But gasoline consumption has been moribund. The annual growth rate rebounded in December, but only to +2.2%. That was after an extremely weak November, when product supplied to the market fell by 3.9%. The 12 month average growth rate is still -0.3%. With gas prices rising since last summer, people have been driving less. The rebound in December has not broken the downtrend that began last summer.

Fuel Data Suggests A Protective Strategy for Q1

The gas and aviation tax numbers suggest that there’s enough spending by those at the top to keep the topline economic data perking along at a healthy growth rate, certainly healthy enough to keep the Fed on its path of tightening money and credit by shrinking its balance sheet.

This data illustrates that while the top line data continues to show moderate growth, a broad swath of US households is being forced to reduce consumption as their incomes fail to keep pace with rising costs that are undermeasured by the BLS and BEA in the CPI and PCE reports. The gains among upper income earners skew the top line numbers positive, but if large numbers of Americans are forced to spend less on consumption, the profits of US business will come under pressure over the long run.

In the short run, over the next year or two, solid topline data will keep the Fed on course to continue pulling money out of the financial system. I have estimated that that will begin to impact the US stock market by the end of the first quarter or shortly thereafter.

It is already adversely impacting the bond market. On January 19, the 10 year Treasury yield broke out above the critical 2.60 level where it had previously reversed twice before in late 2016 and early 2017. This suggests that the 10 year will now head toward 3%. As the Fed keeps pulling money out of the markets in increasing amounts over the course of this year and as Treasury supply increases the pressure on bonds will only build.

The pressure on stocks will build as Treasury yields rise. While I can’t pinpoint exactly when stocks will turn, the S&P 500 has hit the most recent long term cycle projections of 2800-2830, and the first quarter of this year still shapes up as a likely turning point. I have recommended raising cash systematically each month with the goal of reaching 60-70% cash by the end of January, or by the end of the first quarter. That percentage will vary depending on your age, income, and personal risk profile. But the selling program should remain in place.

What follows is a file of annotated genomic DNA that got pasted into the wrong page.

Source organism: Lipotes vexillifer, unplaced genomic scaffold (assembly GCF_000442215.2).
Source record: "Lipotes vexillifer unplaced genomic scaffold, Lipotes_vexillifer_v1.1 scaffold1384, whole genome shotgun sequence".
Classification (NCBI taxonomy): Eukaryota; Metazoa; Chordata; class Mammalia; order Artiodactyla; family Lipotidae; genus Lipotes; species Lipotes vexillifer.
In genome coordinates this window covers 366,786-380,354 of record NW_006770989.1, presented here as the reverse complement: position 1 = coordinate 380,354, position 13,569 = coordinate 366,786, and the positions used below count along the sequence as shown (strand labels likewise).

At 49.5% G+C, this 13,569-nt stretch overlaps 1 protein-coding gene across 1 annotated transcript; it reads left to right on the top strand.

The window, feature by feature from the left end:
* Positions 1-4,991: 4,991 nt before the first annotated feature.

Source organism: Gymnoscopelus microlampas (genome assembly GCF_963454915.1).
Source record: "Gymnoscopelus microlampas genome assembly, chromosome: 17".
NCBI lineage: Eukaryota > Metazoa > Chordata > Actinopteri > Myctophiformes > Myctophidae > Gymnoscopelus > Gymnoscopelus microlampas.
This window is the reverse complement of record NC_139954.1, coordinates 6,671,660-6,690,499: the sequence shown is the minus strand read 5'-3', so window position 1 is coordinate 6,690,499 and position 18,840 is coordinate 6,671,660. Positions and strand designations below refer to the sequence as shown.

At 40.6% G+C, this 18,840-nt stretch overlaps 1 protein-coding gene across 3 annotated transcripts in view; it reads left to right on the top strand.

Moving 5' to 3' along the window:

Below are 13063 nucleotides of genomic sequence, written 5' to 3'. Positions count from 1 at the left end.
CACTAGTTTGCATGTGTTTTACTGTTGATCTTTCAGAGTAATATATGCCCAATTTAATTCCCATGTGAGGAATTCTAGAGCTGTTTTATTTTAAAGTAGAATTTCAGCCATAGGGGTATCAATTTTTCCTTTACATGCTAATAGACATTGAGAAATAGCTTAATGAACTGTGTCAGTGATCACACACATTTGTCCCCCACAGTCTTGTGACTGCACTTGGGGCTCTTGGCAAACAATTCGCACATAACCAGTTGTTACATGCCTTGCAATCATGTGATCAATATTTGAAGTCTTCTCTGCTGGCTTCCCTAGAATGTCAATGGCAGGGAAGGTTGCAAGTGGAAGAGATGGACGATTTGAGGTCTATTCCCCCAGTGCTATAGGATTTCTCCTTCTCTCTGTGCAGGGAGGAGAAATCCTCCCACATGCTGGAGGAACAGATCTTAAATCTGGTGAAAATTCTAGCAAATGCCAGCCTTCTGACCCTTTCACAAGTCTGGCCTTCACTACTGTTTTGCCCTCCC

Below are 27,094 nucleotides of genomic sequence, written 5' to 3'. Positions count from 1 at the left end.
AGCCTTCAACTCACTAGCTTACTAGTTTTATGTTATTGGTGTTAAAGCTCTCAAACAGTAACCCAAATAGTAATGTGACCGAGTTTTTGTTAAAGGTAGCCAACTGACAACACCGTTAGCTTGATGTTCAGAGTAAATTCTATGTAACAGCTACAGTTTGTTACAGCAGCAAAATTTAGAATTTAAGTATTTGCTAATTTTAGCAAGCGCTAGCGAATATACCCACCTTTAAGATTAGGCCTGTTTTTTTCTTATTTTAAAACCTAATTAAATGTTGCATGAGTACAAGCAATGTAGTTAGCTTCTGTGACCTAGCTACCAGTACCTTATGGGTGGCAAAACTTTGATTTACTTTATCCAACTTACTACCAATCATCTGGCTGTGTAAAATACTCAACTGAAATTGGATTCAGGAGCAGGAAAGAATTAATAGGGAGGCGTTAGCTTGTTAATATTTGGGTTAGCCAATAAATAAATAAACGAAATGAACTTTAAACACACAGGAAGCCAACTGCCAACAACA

As for selling short, the time is near, and we’ve just posted a recommendation for a single “set it and forget it" trade on the short side that should earn big profits over the next year or two. Go here now to get that free report.


A Word of Caution on the Yellow LAMPP

The Long Term LAMPP remains green as it continues to hang precariously just above the 78 week moving average. A drop below that line would trigger a red signal.

When the debt ceiling is finally lifted and the Treasury returns to the market at full speed, the LAMPP will turn red within weeks, if it hasn’t already by then. It is so close to the line that it could come at any time. But it is most likely to occur once the debt ceiling is lifted and any restrictions on new Treasury issuance are eliminated.

This month Fed draining operations are increasing to a total of $20 billion per month, from $10 billion. This will drain cash from the banking system. That will rise quarterly to $50 billion per month in October.

$97 billion in Treasuries on the Fed’s balance sheet will mature in the first quarter. The Fed will tell the Treasury to repay $36 billion of that. That money will disappear from the banking system. It will reduce the amount of cash that feeds demand for securities.


The Short Term LAMPP edged back up into yellow territory in mid December. A yellow light of course means proceed with caution, or in the case of the market, buy with caution. Yellow signals on the Short Term LAMPP have worked well when the line was falling from green territory. However, each time the short term LAMPP line has moved up from red territory to even minimally above the 100% line, the market has rallied.

When the line is on the way up, the traffic light concept has worked best. Traffic lights change from green to yellow to red. The message there is proceed with caution or stop. But traffic lights turn from red directly to green. There is no intervening yellow. The message is simply, GO!

Over the past 11 years, this has worked for the short term LAMPP as well. When the line has turned up and crossed from red territory to above 100%, the message has been simply, GO.

So even though we can think of the Short Term LAMPP as being green at the moment, and swing trades from the long side have been working and could continue to work for a little while longer, I would not be buying long term positions. The Long Term LAMPP is too close to turning red to be doing that.

In addition, any short term trading from the long side should be watched closely for support breaks. As for swing trading from the short side, I would concentrate on that only when the Long Term LAMPP turns red. Prior to that, I would pick and choose shorts cautiously.